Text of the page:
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VIDEO: More Than Music

‘Motown’ message remains sadly relevant by Jocelyn Murphy | June 23, 2017 at 1:00 a.m.
Courtesy Photo Chester Gregory and Allison Semmes portray music industry icons Berry Gordy and Diana Ross in “Motown: The Musical.”

"Dancing in the Street"

"Do You Love Me"


‘Motown: The Musical’

WHEN — 7 p.m. Tuesday & Wednesday; 1:30 & 7 p.m. Thursday; 8 p.m. June 30; 2 & 8 p.m. July 1; 2 p.m. July 2

WHERE — Walton Arts Center in Fayetteville

COST — $43-$92

INFO — 443-5600,

"Stop! In the Name of Love"

"My Girl"


"Ain't No Mountain High Enough"

You already know the songs. The pop-influenced soul music produced at the Motown Record Company during the second half of the 20th century represents one of the most significant accomplishments of the music industry.

"People come up to us and share their individual stories about, 'I remember when the sock hops were segregated and then when they played a Motown song, everybody just danced together -- they didn't care the color of anybody's skin.' We hear these stories night after night," says Chester Gregory.

Gregory portrays Berry Gordy, the founder of the acclaimed recording studio, in "Motown: The Musical" -- the Broadway tour on stage at the Walton Arts Center Tuesday through July 2. With a script written by Gordy himself, "Motown" is the retelling of moments behind some of the biggest soul hits ever -- with the legendary artists who performed them.

"No artist would be where they are today, especially a black artist, had it not been for the people who paved the way -- people like Berry Gordy, Smokey Robinson, Stevie Wonder. They went through a lot of the race riot stuff, and crossing those barriers, and talking to those DJs who would not play any music by black artists -- they considered it 'race music,'" Gregory shares. Living a similar lifestyle to the original artists -- constantly traveling to new cities, performing the songs each night, witnessing their effect on an audience -- has given the cast a new-found appreciation for the classic music.

"We understand we're not them, but at the same time, we are given the chance to usher in the beauty of that experience every night," he goes on. "It never gets old. It never gets tired. There's not one day that the baseline for 'My Girl' starts and we [all groan]. We feel that energy from the audience, and the beautiful thing about this catalog of music is that every person in the audience feels like that song was written specifically for them."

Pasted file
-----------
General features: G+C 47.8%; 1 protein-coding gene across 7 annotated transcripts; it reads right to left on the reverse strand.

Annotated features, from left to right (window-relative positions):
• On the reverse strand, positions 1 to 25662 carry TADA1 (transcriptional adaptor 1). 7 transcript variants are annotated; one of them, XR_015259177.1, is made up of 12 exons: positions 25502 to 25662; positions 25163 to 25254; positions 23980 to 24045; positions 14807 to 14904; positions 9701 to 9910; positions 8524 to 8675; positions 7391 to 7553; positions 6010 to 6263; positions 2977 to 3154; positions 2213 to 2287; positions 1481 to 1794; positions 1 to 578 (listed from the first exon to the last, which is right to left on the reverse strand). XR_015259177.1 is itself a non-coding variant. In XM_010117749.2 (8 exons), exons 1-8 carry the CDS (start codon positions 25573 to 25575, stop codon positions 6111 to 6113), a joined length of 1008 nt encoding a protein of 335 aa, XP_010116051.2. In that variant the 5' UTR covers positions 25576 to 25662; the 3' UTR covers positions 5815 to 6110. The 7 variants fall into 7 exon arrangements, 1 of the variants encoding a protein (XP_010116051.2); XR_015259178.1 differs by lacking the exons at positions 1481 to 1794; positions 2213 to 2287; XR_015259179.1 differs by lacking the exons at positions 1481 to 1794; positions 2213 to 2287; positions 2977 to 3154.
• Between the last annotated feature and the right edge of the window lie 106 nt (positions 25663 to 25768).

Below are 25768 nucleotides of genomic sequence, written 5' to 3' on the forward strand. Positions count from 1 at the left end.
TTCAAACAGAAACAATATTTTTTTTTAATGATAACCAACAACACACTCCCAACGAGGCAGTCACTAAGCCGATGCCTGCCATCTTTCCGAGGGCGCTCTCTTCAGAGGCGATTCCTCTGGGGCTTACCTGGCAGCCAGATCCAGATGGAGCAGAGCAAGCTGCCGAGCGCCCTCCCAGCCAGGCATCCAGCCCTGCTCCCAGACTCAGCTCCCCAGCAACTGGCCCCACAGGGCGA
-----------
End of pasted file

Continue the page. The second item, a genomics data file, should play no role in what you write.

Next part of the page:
Although the story depicts moments from Gordy's past as well as the history of Motown, the cast is given the freedom to explore their own interpretations in those scenes. The creative team, Gordy included, is not interested in impersonations.

"They're interested in how you interpret that truth as an actor," Gregory reveals. "So for example, when you see Allison Semmes portray Diana Ross, she's definitely emulating her artistry, but it's through her own truth."

Besides the connections the cast is making to the characters/icons as individuals, sadly the messages within the show and songs themselves have sustained more relevancy than anyone could have anticipated. During the first run of the tour in 2014, "Motown" was playing at the Fox Theatre in St. Louis during the second wave of the Ferguson riots. Today, on the tour's second run, Gregory admits to sometimes feeling a tension in the audience when the plot addresses "these very real subjects that have always been prevalent, but are even more prevalent now in today's era" that seems to mirror characteristics of the '60s.

"Now when we sing songs like 'What's Going On' and 'Mercy, Mercy Me' and you hear the language about race and about how people are divided by their color, it definitely feels like we're reliving parts of the '60s all over again," Gregory says. Speaking of a moment in the second act of the show where Diana Ross interacts with the audience, Gregory discusses Motown music's ability to be feel-good and socially conscious at the same time while also bringing people together.

"So here you have this audience filled with people with varying and opposing ideas, and possibly strong feelings against one another, and here they are united through music. And I think that's ultimately what Berry Gordy wanted to achieve with Motown -- to remind everybody that we all ultimately have the same goals and dreams. Everybody wants to be loved. Everybody wants to love. Everybody wants to feel validated. Everybody wants to know they are important. Staying focused on these universal things that keep us united puts other things in perspective, and one way to reach everybody is through music."

NAN What's Up on 06/23/2017

Print Headline: More Than Music


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